DMDD Treatment

Understanding Options for Support


Please note that DMDD does not have a standardized treatment protocol. It is crucial to seek professional help to develop an individualized treatment plan tailored to your child’s specific needs.


DMDD treatment often involves a multi-faceted approach, including medication. While there is no single prescription for DMDD, psychiatrists may recommend a combination of medications to address concurrent diagnoses like anxiety, depression, or ADHD. It is important to work closely with your doctor to find the right medication or combination of medications that yield the best results for your child. Patience and persistence are key as it may take time to find the optimal solution. Medications commonly used in DMDD treatment include:


These medications are frequently prescribed to manage ADHD symptoms and may also help reduce irritability in children with DMDD. Close monitoring of heart rate and blood pressure is essential for individuals on stimulant medications, especially those with pre-existing heart conditions.


Antidepressant medications may be used to address irritability and mood problems associated with DMDD. However, they carry a risk of suicidal thoughts and behaviors, particularly in children and teens. Close monitoring is crucial, especially during the initial stages of medication use.

Atypical Antipsychotic

In severe cases of DMDD characterized by intense temper outbursts involving physical aggression, atypical antipsychotic medications such as risperidone and aripiprazole may be prescribed. These medications come with significant side effects and should be carefully monitored.


Psychotherapy, particularly Cognitive-Behavioral Therapy (CBT), plays a vital role in holistic DMDD treatment. CBT helps children and teens learn effective coping strategies, regulate their moods, and manage irritability. Therapists, including psychiatrists, psychologists, social workers, counselors, and psychiatric nurses, offer psychotherapy. Finding a therapist experienced in pediatric mood disorders is recommended.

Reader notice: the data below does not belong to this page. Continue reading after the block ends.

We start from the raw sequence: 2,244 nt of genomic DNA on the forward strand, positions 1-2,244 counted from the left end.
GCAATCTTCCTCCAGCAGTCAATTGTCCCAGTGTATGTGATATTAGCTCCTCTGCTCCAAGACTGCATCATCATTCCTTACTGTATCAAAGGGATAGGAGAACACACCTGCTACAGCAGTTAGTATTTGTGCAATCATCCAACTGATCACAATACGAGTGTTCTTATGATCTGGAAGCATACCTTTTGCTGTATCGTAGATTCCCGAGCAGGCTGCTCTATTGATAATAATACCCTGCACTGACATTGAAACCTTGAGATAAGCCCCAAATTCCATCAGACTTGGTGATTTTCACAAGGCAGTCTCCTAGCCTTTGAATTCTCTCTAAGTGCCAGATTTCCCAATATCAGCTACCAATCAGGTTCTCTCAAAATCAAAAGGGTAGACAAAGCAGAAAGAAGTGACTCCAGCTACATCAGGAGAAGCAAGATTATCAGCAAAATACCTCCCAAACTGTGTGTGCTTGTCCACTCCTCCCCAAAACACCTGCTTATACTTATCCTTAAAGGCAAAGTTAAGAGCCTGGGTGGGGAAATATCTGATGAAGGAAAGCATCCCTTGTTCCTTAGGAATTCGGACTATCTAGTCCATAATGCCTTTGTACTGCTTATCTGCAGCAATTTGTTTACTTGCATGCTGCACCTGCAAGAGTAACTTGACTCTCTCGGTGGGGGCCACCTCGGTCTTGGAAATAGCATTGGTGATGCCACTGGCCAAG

Support at Home

Parents and caregivers are essential in managing the behavioral symptoms of DMDD. Learning effective ways to interact with your child and reduce aggression is crucial. Parent training programs can teach strategies to anticipate and prevent temper outbursts, promote consistency, reward positive behavior, and create a more predictable and nurturing environment.

Support at School

Children with DMDD may encounter academic or behavioral challenges at school. It is vital to establish open communication with teachers and administrators to ensure your child receives the necessary support. Sharing information about DMDD and its specific impact on your child’s behavior can foster understanding. If needed, you may consider implementing a 504 Plan or an Individualized Education Plan (IEP) to provide accommodations or specialized education services to facilitate your child’s success in the classroom.

504 Plan vs. IEP: Understand the Difference

A 504 Plan and an IEP are options for supporting children with disabilities in education. However, an IEP may additionally provide specialized education services outside the classroom to address their unique needs.

Click to learn more about the 504 Plan vs. IEP difference.

Click for examples of accommodations for DMDD.

Additional Resources

Books and websites can provide valuable insights and guidance for managing DMDD and supporting your child’s well-being. Some recommended resources include:



  • Lives in the Balance is a non-profit organization founded by child psychologist Dr. Ross Greene, author of The Explosive Child.  The mission of Lives in the Balance is to provide vital, accessible resources and programs to caregivers of behaviorally challenging kids.
  • The Mehrit Centre was founded by Dr. Stuart Shanker, author of Self-Reg: How to Help Your Child (and You) Break the Stress Cycle and Successfully Engage with Life.  The mission of The Mehrit Centre is to mobilize science-based and practice-informed knowledge about self-regulation to develop learning experiences, strategies, and resources that will benefit all children, parents, and teachers.
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